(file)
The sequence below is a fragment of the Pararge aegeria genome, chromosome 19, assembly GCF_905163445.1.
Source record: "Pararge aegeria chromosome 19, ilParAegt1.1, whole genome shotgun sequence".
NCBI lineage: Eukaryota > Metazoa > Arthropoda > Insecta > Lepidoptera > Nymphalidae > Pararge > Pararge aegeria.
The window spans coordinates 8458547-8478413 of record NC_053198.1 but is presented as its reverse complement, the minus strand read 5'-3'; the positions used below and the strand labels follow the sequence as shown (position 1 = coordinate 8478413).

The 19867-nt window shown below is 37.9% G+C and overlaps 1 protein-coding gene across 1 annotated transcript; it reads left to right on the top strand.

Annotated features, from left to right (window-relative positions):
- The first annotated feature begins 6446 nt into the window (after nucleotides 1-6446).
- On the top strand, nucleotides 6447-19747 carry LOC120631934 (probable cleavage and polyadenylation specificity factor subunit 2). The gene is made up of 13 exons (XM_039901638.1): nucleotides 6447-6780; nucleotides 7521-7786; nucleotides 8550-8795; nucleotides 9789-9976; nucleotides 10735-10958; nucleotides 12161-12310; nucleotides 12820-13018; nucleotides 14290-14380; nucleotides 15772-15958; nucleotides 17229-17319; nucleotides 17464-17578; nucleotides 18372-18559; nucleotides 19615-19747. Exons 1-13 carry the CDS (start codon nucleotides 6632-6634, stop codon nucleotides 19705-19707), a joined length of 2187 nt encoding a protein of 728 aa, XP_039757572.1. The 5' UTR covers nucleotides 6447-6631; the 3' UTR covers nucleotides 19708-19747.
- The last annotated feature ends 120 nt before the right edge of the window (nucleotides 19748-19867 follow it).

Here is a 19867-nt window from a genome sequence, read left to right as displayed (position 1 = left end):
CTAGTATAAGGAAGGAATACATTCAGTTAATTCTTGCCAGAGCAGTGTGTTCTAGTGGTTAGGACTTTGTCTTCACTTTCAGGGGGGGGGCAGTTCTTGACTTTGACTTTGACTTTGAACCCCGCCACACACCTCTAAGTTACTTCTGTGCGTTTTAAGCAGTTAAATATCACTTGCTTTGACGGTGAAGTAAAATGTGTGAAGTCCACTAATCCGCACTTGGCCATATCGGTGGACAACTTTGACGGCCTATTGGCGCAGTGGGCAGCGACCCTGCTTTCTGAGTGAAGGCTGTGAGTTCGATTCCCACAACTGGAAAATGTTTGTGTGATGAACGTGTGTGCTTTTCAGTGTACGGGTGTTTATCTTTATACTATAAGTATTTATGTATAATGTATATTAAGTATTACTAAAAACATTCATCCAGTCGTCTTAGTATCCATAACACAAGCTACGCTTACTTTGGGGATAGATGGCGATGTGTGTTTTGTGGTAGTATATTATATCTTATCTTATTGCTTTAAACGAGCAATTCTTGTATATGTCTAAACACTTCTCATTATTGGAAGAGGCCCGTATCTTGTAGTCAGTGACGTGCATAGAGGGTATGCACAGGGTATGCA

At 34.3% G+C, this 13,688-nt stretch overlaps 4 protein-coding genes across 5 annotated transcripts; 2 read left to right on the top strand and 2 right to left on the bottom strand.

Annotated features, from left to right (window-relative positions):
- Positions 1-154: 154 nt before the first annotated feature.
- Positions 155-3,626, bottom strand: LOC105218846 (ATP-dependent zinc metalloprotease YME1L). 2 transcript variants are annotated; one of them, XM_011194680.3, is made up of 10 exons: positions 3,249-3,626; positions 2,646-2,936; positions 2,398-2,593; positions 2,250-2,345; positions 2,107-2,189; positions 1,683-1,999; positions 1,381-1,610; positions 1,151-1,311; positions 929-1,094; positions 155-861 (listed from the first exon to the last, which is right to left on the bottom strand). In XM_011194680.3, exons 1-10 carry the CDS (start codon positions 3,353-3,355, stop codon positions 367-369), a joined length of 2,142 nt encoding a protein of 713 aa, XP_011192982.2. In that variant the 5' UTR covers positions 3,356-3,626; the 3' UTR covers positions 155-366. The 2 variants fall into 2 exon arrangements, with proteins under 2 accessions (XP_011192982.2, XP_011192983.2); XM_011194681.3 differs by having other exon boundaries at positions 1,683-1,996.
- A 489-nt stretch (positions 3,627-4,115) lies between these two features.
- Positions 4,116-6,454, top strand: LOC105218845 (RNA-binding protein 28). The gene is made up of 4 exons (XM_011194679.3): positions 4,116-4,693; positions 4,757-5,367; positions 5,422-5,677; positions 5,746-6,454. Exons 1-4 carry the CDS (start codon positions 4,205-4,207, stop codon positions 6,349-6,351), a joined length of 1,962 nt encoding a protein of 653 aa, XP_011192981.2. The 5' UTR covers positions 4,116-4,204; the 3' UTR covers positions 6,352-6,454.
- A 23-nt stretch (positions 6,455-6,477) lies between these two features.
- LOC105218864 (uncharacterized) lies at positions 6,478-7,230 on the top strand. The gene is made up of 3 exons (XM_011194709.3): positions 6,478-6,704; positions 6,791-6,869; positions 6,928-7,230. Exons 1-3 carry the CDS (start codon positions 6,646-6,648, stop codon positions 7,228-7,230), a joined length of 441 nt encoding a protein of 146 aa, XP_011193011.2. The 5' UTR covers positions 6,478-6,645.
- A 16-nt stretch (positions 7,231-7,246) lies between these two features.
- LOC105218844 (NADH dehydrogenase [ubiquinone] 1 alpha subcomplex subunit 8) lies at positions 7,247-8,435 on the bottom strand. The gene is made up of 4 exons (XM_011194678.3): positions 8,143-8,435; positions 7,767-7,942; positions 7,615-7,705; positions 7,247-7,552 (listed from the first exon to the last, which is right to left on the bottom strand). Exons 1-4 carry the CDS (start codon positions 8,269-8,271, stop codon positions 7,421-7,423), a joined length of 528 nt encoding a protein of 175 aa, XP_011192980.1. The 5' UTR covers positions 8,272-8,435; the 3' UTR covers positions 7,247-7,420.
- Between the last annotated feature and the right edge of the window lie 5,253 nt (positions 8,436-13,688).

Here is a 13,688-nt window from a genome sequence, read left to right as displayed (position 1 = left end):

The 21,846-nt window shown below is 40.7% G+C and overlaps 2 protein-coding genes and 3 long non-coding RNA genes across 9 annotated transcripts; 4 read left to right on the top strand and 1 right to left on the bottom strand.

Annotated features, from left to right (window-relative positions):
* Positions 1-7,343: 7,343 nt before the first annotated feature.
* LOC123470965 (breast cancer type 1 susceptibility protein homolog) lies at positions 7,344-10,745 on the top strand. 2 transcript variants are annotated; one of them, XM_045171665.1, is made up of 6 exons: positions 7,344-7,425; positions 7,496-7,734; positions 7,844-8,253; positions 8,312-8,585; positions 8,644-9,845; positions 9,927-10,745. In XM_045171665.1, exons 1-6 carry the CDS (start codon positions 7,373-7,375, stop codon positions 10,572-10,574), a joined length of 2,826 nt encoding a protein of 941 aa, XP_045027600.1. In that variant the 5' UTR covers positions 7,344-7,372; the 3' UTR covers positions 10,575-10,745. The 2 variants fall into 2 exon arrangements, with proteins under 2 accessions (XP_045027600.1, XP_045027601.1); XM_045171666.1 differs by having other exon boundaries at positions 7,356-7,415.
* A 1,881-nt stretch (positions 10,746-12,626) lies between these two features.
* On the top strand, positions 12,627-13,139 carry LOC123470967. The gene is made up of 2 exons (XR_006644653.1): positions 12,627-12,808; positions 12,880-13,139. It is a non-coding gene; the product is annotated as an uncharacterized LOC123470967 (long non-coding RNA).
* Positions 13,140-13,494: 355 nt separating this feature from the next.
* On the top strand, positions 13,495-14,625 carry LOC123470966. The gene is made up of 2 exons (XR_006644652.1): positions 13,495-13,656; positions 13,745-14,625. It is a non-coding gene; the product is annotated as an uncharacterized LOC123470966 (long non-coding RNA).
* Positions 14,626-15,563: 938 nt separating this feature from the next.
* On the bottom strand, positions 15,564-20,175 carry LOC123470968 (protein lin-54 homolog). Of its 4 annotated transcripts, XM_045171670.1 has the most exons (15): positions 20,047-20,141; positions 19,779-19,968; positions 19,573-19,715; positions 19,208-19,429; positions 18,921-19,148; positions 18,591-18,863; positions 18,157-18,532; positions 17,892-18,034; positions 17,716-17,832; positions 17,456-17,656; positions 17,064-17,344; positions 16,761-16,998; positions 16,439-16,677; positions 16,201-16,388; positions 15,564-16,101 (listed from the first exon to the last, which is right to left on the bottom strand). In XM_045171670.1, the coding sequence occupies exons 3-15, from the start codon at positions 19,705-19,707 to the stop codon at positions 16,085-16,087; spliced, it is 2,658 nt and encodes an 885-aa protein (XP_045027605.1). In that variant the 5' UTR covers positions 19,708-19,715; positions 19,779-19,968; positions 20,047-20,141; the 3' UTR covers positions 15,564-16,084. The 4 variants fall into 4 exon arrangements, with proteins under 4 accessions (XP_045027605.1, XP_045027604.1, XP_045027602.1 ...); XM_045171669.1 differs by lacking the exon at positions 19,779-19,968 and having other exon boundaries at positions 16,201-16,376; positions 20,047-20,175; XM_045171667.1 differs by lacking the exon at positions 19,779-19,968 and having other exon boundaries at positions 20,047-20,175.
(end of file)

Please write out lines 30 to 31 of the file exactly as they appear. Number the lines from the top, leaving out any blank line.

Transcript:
* Positions 13,140-13,494: 355 nt separating this feature from the next.
* On the top strand, positions 13,495-14,625 carry LOC123470966. The gene is made up of 2 exons (XR_006644652.1): positions 13,495-13,656; positions 13,745-14,625. It is a non-coding gene; the product is annotated as an uncharacterized LOC123470966 (long non-coding RNA).